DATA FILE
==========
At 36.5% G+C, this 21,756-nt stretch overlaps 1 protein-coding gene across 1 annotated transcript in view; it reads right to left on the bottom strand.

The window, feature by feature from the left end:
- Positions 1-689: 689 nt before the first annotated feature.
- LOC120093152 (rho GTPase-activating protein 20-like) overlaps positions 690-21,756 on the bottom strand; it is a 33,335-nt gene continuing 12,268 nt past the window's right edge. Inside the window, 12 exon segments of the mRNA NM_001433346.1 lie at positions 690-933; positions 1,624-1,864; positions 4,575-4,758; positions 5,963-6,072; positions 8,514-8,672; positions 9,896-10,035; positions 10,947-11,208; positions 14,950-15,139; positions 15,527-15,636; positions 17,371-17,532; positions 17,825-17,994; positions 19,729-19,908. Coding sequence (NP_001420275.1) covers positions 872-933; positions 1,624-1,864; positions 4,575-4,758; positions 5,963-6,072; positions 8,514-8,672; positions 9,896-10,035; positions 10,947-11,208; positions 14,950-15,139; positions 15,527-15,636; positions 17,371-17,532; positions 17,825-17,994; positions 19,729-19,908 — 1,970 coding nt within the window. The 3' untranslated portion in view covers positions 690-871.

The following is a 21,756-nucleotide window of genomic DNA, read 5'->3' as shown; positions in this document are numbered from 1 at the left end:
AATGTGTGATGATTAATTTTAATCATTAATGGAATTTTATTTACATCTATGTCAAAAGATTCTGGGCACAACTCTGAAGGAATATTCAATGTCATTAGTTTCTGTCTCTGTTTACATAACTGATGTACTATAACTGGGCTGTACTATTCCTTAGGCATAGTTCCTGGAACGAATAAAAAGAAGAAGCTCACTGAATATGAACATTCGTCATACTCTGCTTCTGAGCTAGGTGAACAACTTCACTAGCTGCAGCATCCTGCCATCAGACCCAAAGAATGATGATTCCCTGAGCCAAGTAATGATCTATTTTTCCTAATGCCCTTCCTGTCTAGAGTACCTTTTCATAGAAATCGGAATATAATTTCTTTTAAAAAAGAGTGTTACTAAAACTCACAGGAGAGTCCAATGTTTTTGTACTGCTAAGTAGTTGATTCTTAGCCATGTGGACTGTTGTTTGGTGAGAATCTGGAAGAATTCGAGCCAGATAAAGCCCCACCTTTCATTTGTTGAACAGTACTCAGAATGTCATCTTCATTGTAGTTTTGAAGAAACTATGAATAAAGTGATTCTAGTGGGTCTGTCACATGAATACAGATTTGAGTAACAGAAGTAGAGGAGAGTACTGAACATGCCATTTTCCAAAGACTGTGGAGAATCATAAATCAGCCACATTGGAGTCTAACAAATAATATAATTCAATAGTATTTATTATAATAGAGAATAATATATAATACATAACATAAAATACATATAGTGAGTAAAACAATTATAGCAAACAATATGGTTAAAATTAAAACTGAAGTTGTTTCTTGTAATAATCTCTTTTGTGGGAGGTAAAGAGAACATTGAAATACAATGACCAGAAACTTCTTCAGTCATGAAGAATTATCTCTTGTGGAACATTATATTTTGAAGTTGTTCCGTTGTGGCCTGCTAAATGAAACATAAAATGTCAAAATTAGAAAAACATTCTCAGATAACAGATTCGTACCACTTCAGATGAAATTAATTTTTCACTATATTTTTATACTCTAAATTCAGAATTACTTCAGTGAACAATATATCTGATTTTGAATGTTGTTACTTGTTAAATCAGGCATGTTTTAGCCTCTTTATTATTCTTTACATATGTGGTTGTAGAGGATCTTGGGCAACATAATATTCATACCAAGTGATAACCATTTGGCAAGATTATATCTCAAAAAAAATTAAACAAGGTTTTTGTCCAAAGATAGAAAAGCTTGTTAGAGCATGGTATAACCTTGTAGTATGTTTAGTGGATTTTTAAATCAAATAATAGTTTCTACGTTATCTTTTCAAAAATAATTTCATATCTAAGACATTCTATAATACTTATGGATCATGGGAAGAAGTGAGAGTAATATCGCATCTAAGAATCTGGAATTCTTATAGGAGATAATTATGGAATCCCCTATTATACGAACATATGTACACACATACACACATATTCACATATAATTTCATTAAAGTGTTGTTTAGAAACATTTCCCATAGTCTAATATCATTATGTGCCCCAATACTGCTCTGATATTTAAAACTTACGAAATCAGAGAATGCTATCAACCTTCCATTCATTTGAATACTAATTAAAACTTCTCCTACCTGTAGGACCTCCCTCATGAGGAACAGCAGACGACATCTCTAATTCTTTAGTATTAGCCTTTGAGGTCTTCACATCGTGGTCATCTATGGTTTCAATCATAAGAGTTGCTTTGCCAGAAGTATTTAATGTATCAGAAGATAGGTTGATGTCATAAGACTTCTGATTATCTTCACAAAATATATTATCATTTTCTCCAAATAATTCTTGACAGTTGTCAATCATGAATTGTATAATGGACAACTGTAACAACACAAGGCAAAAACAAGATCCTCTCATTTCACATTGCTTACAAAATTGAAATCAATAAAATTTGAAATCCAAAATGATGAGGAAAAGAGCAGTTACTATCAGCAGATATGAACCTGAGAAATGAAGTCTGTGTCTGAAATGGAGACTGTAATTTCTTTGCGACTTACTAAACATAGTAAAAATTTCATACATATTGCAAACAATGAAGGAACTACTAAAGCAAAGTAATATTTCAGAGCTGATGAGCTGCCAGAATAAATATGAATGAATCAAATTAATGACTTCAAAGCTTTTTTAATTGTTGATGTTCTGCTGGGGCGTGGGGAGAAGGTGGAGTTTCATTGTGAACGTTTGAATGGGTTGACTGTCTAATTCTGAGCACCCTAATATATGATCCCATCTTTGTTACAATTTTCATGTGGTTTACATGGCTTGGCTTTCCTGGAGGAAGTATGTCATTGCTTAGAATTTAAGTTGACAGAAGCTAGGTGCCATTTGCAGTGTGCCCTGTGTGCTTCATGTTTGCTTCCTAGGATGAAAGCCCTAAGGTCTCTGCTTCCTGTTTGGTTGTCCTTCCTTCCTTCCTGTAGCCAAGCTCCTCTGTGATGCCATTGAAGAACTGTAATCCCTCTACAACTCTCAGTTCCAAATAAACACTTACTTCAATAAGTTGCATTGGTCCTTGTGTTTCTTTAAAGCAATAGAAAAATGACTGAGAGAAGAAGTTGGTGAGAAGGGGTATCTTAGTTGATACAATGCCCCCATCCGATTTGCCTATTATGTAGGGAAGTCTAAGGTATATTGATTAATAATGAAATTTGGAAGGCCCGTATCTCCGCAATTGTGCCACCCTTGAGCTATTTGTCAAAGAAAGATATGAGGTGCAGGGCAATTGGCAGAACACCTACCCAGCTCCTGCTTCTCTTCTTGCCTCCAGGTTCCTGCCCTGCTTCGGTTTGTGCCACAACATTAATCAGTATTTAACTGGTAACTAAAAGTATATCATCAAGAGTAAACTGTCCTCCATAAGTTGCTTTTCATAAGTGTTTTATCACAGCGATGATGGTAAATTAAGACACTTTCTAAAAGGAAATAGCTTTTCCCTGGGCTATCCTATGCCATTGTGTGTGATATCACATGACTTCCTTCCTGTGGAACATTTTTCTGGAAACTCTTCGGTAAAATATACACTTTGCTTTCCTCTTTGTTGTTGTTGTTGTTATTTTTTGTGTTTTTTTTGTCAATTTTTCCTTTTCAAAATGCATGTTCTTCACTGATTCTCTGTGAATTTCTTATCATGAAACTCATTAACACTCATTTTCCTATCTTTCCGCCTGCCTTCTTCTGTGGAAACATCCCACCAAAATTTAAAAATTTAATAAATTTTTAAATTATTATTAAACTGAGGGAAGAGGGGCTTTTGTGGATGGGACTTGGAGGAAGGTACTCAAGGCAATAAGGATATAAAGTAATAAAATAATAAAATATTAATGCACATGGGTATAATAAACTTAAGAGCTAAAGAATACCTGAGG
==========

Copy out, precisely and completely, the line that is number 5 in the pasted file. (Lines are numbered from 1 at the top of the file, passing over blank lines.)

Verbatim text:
The following is a 21,756-nucleotide window of genomic DNA, read 5'->3' as shown; positions in this document are numbered from 1 at the left end: